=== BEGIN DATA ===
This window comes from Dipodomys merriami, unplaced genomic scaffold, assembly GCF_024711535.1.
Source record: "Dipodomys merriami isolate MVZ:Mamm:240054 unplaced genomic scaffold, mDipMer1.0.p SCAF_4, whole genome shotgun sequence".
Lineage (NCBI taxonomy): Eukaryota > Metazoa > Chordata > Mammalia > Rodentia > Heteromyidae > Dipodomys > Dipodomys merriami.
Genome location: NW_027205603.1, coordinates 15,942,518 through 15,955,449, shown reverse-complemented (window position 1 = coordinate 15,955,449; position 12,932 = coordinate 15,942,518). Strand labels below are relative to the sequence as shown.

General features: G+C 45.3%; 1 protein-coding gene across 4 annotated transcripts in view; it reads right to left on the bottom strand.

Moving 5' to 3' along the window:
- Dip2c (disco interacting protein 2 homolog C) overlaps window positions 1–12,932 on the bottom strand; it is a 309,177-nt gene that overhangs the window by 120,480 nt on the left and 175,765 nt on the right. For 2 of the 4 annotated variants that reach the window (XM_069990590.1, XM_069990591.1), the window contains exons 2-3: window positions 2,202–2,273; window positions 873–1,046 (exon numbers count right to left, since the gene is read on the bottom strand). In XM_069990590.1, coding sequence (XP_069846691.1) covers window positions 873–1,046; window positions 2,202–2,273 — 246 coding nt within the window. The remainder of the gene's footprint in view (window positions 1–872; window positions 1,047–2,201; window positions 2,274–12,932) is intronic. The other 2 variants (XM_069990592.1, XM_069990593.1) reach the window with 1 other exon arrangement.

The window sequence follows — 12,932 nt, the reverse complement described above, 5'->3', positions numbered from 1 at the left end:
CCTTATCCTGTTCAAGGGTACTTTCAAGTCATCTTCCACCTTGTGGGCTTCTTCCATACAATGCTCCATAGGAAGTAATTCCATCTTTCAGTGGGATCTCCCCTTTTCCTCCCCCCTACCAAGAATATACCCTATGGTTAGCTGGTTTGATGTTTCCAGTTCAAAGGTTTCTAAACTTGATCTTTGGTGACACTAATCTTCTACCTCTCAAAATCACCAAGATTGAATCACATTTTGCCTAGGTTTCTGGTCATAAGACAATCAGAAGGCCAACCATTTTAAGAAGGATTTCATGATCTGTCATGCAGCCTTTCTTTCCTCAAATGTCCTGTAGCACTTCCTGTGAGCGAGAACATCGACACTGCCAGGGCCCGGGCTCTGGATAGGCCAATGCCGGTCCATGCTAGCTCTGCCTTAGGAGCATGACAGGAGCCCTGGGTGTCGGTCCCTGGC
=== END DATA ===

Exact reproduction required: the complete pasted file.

This window comes from Dipodomys merriami, unplaced genomic scaffold, assembly GCF_024711535.1.
Source record: "Dipodomys merriami isolate MVZ:Mamm:240054 unplaced genomic scaffold, mDipMer1.0.p SCAF_4, whole genome shotgun sequence".
Lineage (NCBI taxonomy): Eukaryota > Metazoa > Chordata > Mammalia > Rodentia > Heteromyidae > Dipodomys > Dipodomys merriami.
Genome location: NW_027205603.1, coordinates 15,942,518 through 15,955,449, shown reverse-complemented (window position 1 = coordinate 15,955,449; position 12,932 = coordinate 15,942,518). Strand labels below are relative to the sequence as shown.

General features: G+C 45.3%; 1 protein-coding gene across 4 annotated transcripts in view; it reads right to left on the bottom strand.

Moving 5' to 3' along the window:
- Dip2c (disco interacting protein 2 homolog C) overlaps window positions 1–12,932 on the bottom strand; it is a 309,177-nt gene that overhangs the window by 120,480 nt on the left and 175,765 nt on the right. For 2 of the 4 annotated variants that reach the window (XM_069990590.1, XM_069990591.1), the window contains exons 2-3: window positions 2,202–2,273; window positions 873–1,046 (exon numbers count right to left, since the gene is read on the bottom strand). In XM_069990590.1, coding sequence (XP_069846691.1) covers window positions 873–1,046; window positions 2,202–2,273 — 246 coding nt within the window. The remainder of the gene's footprint in view (window positions 1–872; window positions 1,047–2,201; window positions 2,274–12,932) is intronic. The other 2 variants (XM_069990592.1, XM_069990593.1) reach the window with 1 other exon arrangement.

The window sequence follows — 12,932 nt, the reverse complement described above, 5'->3', positions numbered from 1 at the left end:
CCTTATCCTGTTCAAGGGTACTTTCAAGTCATCTTCCACCTTGTGGGCTTCTTCCATACAATGCTCCATAGGAAGTAATTCCATCTTTCAGTGGGATCTCCCCTTTTCCTCCCCCCTACCAAGAATATACCCTATGGTTAGCTGGTTTGATGTTTCCAGTTCAAAGGTTTCTAAACTTGATCTTTGGTGACACTAATCTTCTACCTCTCAAAATCACCAAGATTGAATCACATTTTGCCTAGGTTTCTGGTCATAAGACAATCAGAAGGCCAACCATTTTAAGAAGGATTTCATGATCTGTCATGCAGCCTTTCTTTCCTCAAATGTCCTGTAGCACTTCCTGTGAGCGAGAACATCGACACTGCCAGGGCCCGGGCTCTGGATAGGCCAATGCCGGTCCATGCTAGCTCTGCCTTAGGAGCATGACAGGAGCCCTGGGTGTCGGTCCCTGGC